What to do if you have new criminal charges involving alcohol and a prior DWI history

Do you have a prior DWI. Have you been convicted of driving under the influence previously. Have you been involved in an accident involving injury or death to a person while you were under the influence of alcohol. These are very substantial questions concerning your prior history and any new criminal charges involving alcohol.

Submitted by New Jersey DWI Lawyer, Jeffrey Hark.

This case is important for several reasons. In this case the defendant was charged with vehicular homicide. The defendant drove through an intersection and struck another person who was killed. Defendant was under the influence of alcohol at the time and was also charged with DWI. After the defendant was indicted the prosecutor wanted to be able to introduce the defendant’s prior DWI convictions in order to support the argument that the defendant was reckless in his conduct. Another words, the defendants prior alcohol driving under influence convictions were evidence that the state could use to show prior knowledge and reckless conduct in order to support the alcohol homicide conviction. The trial court suppressed the evidence and did not allow the prosecutor to introduce same to the jury. The state appealed and this Appellate Division decision supported the trial judges decision.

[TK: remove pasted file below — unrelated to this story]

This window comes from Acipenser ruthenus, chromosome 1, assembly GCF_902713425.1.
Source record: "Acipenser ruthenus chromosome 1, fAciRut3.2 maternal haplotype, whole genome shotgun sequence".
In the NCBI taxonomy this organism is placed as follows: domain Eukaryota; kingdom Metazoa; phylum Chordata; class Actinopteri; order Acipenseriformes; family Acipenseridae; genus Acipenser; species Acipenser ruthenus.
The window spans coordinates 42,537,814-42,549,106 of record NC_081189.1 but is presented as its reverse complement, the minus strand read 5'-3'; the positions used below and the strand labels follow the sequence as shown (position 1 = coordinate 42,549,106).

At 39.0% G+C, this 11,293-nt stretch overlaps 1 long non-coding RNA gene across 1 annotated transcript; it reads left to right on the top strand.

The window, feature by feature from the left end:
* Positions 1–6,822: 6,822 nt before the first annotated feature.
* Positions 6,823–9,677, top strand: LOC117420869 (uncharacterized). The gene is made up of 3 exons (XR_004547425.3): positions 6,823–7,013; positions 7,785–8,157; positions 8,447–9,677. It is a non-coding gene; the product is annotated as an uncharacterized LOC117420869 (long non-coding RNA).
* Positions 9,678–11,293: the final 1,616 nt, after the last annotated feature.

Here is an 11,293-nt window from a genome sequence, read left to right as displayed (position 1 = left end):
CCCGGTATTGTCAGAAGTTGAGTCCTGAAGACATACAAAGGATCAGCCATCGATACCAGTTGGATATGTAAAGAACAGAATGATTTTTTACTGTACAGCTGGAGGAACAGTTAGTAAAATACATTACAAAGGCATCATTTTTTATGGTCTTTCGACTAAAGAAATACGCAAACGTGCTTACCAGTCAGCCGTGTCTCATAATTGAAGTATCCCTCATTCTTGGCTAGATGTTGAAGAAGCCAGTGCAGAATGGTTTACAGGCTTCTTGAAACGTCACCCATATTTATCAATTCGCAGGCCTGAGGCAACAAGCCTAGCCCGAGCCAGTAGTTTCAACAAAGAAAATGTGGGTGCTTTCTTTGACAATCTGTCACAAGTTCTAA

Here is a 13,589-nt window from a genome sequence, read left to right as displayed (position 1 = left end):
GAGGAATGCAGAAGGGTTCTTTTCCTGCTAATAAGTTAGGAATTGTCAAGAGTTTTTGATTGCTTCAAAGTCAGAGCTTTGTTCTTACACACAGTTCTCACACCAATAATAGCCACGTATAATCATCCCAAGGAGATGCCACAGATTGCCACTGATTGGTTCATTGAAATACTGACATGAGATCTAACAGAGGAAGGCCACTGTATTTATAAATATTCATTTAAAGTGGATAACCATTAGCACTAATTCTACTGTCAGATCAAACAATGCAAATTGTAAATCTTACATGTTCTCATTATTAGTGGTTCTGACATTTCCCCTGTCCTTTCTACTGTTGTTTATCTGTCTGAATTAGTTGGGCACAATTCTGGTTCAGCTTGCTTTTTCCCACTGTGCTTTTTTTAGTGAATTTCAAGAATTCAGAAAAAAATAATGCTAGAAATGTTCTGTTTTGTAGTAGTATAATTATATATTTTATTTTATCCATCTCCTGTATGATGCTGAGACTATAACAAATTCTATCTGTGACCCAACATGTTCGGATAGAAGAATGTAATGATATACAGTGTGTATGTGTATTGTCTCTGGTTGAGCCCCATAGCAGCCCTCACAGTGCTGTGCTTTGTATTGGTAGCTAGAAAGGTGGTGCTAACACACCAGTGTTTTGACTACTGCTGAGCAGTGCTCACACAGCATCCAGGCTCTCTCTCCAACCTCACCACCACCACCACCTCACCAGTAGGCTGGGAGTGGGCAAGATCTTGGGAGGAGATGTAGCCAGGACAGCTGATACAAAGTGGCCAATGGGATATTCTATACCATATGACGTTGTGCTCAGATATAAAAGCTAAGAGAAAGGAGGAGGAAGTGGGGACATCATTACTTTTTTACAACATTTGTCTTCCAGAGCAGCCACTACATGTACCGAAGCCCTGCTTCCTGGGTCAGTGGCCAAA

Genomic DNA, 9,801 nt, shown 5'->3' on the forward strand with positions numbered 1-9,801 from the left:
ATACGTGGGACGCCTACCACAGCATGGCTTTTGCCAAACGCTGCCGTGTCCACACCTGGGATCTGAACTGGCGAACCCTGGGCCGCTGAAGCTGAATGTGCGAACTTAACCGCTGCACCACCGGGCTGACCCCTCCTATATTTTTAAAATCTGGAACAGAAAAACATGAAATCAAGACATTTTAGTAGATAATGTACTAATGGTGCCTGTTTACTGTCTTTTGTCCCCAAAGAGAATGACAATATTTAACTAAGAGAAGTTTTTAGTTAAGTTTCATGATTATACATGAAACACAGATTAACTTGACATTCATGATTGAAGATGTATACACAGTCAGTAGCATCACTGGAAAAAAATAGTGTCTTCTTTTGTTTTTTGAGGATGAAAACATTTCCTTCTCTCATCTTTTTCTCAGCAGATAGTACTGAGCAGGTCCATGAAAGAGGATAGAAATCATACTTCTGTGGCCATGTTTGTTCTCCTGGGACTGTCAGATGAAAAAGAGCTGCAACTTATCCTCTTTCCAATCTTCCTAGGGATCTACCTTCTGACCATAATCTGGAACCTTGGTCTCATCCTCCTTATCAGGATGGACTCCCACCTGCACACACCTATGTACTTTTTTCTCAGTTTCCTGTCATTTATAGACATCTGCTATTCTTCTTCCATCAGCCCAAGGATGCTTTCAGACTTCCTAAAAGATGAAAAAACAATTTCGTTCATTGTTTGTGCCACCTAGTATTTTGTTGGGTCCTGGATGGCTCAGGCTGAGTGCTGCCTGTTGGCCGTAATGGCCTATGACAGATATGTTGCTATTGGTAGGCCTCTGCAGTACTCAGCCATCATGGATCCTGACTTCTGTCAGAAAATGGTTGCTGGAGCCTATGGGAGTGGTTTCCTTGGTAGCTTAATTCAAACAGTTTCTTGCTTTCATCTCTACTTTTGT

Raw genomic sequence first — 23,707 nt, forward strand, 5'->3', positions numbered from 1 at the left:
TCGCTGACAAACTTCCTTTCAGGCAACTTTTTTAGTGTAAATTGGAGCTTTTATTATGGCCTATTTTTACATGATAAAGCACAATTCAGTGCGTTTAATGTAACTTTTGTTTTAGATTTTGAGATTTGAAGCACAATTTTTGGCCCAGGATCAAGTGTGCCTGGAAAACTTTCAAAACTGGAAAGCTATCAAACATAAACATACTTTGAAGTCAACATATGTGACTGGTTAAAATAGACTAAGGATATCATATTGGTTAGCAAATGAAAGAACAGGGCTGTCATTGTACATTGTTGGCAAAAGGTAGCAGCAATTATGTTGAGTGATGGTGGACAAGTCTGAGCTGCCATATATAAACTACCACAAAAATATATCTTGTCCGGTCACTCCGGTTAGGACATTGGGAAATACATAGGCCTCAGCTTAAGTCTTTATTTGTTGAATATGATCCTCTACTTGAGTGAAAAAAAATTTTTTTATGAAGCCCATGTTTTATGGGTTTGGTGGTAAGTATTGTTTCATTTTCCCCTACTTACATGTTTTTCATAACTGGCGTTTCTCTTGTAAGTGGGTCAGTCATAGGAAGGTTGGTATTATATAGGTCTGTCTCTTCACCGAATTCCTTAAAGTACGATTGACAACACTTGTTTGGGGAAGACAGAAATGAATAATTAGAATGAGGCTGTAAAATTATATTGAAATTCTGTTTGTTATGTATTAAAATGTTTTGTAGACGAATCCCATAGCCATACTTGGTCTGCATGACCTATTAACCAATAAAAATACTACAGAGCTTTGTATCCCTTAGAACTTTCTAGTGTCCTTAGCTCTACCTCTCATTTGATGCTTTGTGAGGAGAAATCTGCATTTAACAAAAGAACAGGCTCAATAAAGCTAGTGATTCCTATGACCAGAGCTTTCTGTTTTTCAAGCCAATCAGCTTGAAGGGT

The Appellate Division ruled that the judge properly precluded evidence of the prior DWI convictions. The Appellate Division agreed that the “prior bad acts” of this defendant have to be weighed against their probative or relevant value in the case. Most significantly the trial court correctly analyzed the prejudicial affect of the two prior DWI conviction in this case.  The prosecutor did not need the two prior DWIs to prove the recklessness of the defendant, and the two prior DWI convictions would have such an over weighted prejudicial effect against this defendant they had to be precluded.

The important issue in this case is the possibility of having your prior DWI conviction introduced in future cases. As a result, you must fight every DWI charge as hard as possible when it arises. Do you have an attorney who will hire the proper experts and fight as hard as possible to save you from that “first” conviction. Based on this case you can’t afford not to because at some point in time those prior DWI convictions could probably will come up to haunt you in the future.

Jeffrey S. Hark, Esq.
609-471-1959. Cell
856-354-0050 Office

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